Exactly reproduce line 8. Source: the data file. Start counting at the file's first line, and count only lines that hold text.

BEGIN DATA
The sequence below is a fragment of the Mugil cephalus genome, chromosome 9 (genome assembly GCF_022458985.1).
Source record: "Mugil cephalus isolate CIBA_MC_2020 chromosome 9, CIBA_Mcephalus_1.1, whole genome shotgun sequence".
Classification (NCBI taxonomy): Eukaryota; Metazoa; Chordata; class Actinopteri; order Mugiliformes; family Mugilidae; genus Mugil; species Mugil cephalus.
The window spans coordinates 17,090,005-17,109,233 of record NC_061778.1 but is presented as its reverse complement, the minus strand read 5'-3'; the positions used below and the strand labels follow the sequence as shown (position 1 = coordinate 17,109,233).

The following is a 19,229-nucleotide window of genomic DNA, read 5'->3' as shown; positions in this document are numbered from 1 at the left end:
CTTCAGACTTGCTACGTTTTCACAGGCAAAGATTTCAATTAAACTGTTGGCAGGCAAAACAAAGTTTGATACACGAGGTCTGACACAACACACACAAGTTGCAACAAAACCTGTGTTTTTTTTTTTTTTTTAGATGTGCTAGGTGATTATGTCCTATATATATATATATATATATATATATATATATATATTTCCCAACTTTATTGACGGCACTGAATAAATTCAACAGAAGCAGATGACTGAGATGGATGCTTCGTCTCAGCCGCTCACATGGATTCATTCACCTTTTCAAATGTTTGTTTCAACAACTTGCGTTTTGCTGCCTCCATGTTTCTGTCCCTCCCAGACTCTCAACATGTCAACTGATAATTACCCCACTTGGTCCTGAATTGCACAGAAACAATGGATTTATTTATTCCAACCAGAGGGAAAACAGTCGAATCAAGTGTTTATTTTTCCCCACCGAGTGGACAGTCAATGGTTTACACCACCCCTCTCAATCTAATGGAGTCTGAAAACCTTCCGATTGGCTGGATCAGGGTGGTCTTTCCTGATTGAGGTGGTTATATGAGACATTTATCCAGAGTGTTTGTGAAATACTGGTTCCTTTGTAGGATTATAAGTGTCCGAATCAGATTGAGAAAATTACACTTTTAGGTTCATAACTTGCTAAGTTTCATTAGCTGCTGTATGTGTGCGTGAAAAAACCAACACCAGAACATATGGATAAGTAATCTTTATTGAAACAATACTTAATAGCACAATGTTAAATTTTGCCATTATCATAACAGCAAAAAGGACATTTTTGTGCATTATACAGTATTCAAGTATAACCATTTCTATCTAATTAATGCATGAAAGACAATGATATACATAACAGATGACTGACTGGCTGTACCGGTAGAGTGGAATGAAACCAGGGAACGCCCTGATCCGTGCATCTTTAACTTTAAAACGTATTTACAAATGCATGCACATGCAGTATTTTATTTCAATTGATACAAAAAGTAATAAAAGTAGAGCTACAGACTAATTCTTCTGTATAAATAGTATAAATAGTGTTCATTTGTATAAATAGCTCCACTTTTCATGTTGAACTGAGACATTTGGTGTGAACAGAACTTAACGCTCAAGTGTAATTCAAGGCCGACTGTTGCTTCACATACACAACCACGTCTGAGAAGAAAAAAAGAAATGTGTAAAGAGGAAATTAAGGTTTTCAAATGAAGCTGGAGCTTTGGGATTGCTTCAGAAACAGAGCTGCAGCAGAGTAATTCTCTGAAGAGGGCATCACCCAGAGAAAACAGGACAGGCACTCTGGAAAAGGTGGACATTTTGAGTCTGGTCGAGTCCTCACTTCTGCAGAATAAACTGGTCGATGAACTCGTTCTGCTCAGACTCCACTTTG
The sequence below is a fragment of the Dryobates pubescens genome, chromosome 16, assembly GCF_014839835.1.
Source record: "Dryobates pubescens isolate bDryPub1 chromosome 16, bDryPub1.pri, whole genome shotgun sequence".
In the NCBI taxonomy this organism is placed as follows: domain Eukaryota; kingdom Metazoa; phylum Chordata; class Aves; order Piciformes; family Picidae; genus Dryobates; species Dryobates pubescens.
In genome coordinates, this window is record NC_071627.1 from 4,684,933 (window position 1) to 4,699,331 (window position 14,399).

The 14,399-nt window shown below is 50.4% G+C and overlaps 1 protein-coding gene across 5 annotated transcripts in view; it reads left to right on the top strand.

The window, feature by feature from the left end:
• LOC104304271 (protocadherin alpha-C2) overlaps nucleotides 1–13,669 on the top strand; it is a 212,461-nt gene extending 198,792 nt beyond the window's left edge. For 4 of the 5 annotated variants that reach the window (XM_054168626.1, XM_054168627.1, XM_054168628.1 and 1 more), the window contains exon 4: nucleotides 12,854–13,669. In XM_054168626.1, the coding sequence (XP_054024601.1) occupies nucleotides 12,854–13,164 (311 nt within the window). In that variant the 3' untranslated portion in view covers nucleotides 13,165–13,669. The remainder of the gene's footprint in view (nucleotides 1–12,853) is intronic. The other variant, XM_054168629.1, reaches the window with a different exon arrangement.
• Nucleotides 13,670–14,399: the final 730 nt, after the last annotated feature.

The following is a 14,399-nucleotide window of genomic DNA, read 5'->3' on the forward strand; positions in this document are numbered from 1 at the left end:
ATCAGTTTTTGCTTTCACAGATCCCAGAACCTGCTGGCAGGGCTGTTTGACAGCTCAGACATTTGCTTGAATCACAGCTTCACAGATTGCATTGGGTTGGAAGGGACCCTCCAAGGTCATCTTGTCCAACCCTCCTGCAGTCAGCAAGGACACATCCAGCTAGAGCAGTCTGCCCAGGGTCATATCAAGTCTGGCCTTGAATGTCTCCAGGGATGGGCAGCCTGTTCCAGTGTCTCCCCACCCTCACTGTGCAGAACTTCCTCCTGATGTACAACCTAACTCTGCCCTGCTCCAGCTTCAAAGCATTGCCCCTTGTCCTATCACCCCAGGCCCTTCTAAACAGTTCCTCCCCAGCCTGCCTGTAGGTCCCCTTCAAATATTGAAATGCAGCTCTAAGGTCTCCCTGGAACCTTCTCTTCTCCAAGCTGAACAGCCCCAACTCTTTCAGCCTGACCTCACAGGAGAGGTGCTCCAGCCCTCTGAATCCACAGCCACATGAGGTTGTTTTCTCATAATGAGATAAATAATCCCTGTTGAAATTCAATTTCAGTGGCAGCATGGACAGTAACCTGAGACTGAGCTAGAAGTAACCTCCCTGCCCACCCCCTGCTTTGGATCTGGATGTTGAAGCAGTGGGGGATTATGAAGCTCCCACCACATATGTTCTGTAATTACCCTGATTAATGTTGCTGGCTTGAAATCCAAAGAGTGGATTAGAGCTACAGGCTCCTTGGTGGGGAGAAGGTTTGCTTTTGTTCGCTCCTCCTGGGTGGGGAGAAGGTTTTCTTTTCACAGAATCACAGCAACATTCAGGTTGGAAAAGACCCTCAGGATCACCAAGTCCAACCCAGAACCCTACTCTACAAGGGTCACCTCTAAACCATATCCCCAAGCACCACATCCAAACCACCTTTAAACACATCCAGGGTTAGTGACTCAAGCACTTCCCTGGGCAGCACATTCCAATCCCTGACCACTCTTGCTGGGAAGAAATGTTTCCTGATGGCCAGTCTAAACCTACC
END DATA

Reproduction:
Source record: "Dryobates pubescens isolate bDryPub1 chromosome 16, bDryPub1.pri, whole genome shotgun sequence".